Daily Devotion: Sunday
Psalm of the Day: Psalm 21
Proverb of the Day: Proverbs 12:1-14
Scripture Reading: Luke 2:36-40
These verses introduce us to a servant of God whose name is nowhere else mentioned in the New Testament. The history of Anna, like that of Simeon is related only by Luke. The wisdom of God ordained that a woman as well as a man should testify to the fact that Messiah was born. In the mouth of two witnesses it was established that Malachi's prophecy was fulfilled that the messenger of the covenant would suddenly come to the Temple. (Malachi 3:1.)
Let us observe, in these verses the character of a holy woman, before the establishment of Christ's Gospel. The facts recorded about Anna are few and simple. But we shall find them full of instruction.
Anna was a woman of irreproachable character. After a married life of only seven years' duration she had spent eighty-four years alone as a widow. The trials, desolation, and temptation of such a condition were probably very great. But Anna by grace overcame them all. She answered to the description given by Paul. She was "a widow indeed." (1 Timothy 5:5.)
Anna was a woman who loved God's house. "She departed not from the temple." She regarded it as the place where God especially dwelt, and toward which every pious Jew in foreign lands, like Daniel, loved to direct his prayers. "Nearer to God — nearer to God!" was the desire of her heart, and she felt that she was never so near, as within the walls which contained the ark, the altar, and the holy of holies. She could enter into David's words, "My soul longs, yes, even faints for the courts of the Lord!" (Psalm 84:2.)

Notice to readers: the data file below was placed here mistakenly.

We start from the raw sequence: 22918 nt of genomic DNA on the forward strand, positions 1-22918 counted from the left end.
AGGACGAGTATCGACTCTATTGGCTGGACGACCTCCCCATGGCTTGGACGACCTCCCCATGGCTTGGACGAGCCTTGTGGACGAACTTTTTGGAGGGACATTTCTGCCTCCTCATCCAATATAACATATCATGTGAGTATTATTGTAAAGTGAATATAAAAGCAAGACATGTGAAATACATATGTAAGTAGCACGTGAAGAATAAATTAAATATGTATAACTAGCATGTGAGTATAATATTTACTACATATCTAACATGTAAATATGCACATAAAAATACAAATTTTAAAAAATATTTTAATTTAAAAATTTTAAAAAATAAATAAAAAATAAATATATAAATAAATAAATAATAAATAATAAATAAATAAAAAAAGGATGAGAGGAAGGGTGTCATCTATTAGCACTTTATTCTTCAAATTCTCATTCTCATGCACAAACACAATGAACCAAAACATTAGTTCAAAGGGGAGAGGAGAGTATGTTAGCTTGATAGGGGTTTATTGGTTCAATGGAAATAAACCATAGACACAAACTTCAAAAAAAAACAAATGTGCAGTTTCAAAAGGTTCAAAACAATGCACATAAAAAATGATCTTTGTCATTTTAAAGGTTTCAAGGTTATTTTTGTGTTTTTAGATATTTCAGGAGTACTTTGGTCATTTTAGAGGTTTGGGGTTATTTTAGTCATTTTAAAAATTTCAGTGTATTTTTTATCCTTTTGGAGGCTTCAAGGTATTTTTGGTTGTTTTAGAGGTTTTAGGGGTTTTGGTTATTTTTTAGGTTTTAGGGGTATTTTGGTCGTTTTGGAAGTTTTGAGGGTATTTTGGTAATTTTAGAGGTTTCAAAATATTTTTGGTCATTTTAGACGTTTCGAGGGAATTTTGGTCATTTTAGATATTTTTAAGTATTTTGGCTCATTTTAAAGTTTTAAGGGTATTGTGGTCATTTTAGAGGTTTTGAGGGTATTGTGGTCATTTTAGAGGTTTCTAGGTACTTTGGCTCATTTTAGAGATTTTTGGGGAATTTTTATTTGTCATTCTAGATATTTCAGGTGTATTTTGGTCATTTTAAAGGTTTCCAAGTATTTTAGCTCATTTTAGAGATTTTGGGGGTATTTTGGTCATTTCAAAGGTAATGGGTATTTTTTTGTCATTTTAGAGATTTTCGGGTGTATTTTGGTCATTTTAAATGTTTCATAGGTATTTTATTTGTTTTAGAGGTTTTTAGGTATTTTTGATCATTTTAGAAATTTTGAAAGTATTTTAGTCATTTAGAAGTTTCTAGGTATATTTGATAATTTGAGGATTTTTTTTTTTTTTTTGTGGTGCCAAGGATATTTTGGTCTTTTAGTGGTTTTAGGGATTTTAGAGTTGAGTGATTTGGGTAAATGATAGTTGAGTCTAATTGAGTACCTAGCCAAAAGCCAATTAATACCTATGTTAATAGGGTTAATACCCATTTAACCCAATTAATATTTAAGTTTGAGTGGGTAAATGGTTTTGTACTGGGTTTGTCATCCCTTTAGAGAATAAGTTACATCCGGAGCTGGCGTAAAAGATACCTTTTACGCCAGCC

Anna was a woman of great self-denial. She "served God with fastings night and day." She was continually crucifying the flesh and keeping it in subjection by voluntary self-denial. Being fully persuaded in her own mind that the practice was helpful to her soul — she spared no pains to keep it up.
Anna was a woman of much prayer. She "served God with prayer night and day." She was continually communing with him, as her best Friend — about the things that concerned her own peace. She was never weary of pleading with Him on behalf of others — and, above all, for the fulfillment of His promises concerning the Messiah.
Anna was a woman who held communion with other saints. As soon as she had seen Jesus, she "spoke of Him" to others whom she knew in Jerusalem, and with whom she was evidently on friendly terms. There was a bond of union between her and all who enjoyed the same hope. They were servants of the same Master and travelers to the same home.
And Anna received a rich reward for all her diligence in God's service, before she left the world. She was allowed to see Him who had been so long promised, and for whose coming she had so often prayed. Her faith was at last changed to sight and her hope to certainty! The joy of this holy woman must indeed have been "unspeakable and full of glory." (1 Peter 1:8.)
It would be well for all Christian women to ponder the character of Anna, and learn wisdom from it. The times, no doubt, are greatly changed. The social duties of the Christian are very different from those of the Jewish believer at Jerusalem. All are not placed by God in the condition of widows. But still, after every deduction — there remains much in Anna's history which is worthy of imitation. When we read of her consistency, and holiness, and prayerfulness, and self-denial we cannot but wish that many daughters of the Christian Church would strive to be like her!
Prayer for the Day: Dear Lord, please help me know that real joy is the byproduct of faithfulness.
This devotional was taken from The Gospel of Luke by J.C. Ryle published in 1858
and adapted by Pastor Tim Lewis of New England Shores Baptist Church.